The Charging Interface Initiative association (CharIN) announced earlier this month that ABB has been granted core membership in the association. CharIN was founded by Audi, BMW, Daimler, Mennekes, Opel, Phoenix Contact, Porsche, TÜV SÜD and Volkswagen to focus on developing and establishing the Combined Charging System (CCS) as the standard for charging battery-powered electric vehicles of all kinds. ABB—based in the Netherlands—is the first non-German member.
The Combined Charging System is currently the only internationally standardized charging system covering conventional (AC) and different fast charging scenarios with one integrated system approach. It combines single-phase with rapid three-phase charging using alternating current at a maximum of 43 kilowatts (kW), as well as direct-current charging at a maximum of 200 kW. (Earlier post.) The majority of available CCS charging stations and vehicles currently in the market provide direct-current charging at the level of 50 kW.
The system, which is documented within the relevant IEC and ISO standards, is endorsed by the European Automobile Manufacturers’ Association (ACEA) and its US equivalent, the Society of Automotive Engineers (SAE).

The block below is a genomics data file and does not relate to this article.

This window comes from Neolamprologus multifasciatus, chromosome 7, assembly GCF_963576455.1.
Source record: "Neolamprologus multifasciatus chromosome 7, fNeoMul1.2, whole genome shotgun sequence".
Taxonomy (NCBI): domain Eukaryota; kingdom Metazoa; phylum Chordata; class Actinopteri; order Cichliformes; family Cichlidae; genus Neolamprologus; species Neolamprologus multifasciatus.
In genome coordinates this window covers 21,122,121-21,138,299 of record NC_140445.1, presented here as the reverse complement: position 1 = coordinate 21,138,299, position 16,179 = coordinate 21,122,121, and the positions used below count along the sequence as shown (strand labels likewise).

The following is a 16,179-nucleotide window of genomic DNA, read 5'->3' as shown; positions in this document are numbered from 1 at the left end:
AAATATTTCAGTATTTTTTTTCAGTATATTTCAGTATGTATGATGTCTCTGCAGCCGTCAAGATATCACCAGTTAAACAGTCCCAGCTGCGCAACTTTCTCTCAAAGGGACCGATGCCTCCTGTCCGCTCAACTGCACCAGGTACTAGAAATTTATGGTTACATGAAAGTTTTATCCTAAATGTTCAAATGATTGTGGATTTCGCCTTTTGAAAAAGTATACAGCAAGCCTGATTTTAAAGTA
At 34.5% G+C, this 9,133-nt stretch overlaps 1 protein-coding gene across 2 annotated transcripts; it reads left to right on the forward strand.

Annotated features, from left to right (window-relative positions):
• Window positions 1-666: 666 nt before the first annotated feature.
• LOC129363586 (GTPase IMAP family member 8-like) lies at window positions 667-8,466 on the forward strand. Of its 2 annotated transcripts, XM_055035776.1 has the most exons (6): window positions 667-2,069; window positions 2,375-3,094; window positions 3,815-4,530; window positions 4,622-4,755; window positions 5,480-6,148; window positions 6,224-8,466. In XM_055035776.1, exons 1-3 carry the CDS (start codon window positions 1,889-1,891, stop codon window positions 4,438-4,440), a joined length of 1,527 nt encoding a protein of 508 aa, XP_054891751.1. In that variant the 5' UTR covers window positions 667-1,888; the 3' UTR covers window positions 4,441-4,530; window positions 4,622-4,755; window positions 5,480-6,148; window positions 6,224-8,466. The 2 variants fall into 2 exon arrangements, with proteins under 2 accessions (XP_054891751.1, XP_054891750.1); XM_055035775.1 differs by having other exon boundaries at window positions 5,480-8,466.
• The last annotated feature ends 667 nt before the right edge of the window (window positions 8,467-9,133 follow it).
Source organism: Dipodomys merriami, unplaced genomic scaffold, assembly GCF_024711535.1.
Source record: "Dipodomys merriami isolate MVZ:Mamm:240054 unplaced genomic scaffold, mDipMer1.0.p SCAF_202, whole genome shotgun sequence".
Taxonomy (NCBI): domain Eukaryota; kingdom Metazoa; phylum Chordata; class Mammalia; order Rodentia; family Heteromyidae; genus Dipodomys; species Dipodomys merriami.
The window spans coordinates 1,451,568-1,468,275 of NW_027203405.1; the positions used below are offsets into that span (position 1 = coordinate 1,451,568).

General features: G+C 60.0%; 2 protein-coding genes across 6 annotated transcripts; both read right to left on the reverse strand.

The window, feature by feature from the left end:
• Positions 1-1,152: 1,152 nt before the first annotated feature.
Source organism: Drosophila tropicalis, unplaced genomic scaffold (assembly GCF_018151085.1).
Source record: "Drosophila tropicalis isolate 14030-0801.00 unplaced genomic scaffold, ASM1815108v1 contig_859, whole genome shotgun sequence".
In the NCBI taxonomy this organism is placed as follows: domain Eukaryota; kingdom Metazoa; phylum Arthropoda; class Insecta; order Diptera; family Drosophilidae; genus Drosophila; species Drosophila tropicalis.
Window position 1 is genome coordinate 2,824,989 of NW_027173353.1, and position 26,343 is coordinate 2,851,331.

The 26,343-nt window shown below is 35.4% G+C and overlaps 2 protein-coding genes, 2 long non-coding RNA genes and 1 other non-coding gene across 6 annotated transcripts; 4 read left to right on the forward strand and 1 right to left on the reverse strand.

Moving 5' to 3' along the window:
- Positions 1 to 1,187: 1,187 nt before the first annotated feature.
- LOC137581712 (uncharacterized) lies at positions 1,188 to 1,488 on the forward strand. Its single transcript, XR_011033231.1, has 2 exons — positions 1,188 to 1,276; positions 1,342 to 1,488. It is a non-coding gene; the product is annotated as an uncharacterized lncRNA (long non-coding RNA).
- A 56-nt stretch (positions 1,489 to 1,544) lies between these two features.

One of CharIN’s main targets is a significantly higher standardized CCS charging power up to 350 kW, combined with a complete backward compatibility and interoperability between available components and cars. This would significantly reduce battery electric vehicle charging times.
At this year’s Electronics in Vehicles (ELIV) conference in Germany in October, CharIN showed vehicles and equipment prepared to charge at up to 150 kW. The 150 kW demo is of some significance, as Audi of America president Scott Keogh just announced the company’s intention to build out a network of 150 kW fast chargers to support the 2018 introduction of its battery-electric SUV (the production version of the e-tron quattro). (Earlier post.)
Together with our partners in the CharIn initiative, we are fully focusing on quick charging stations that are based on the CCS standard. This method is powerful, thoroughly developed and convenient.—Ricky Hudi, Head of Development for Electrics/Electronics at Audi AG, at ELIV
The CCS is already on board the Audi R8 e-tron battery-electric high-performance sports car (earlier post) and in the Audi e-tron quattro concept car (earlier post). In 30 minutes, the 95 kWh battery of the Audi e-tron quattro concept can be charged with enough electricity for a range of more than 400 km (248.5 mi). When the battery is fully charged, it has a range of more than 500 km (310.7 mi).
Other work of CharIN includes drawing up requirements for the evolution of charging-related standards and developing a certification system for use by manufacturers implementing the CCS in their products. Based in Berlin, CharIN e.V. is open to all interested parties.
ABB’s Internet-based charging infrastructure supports all EV charging standards; the company already markets several charging stations which support the CCS standards.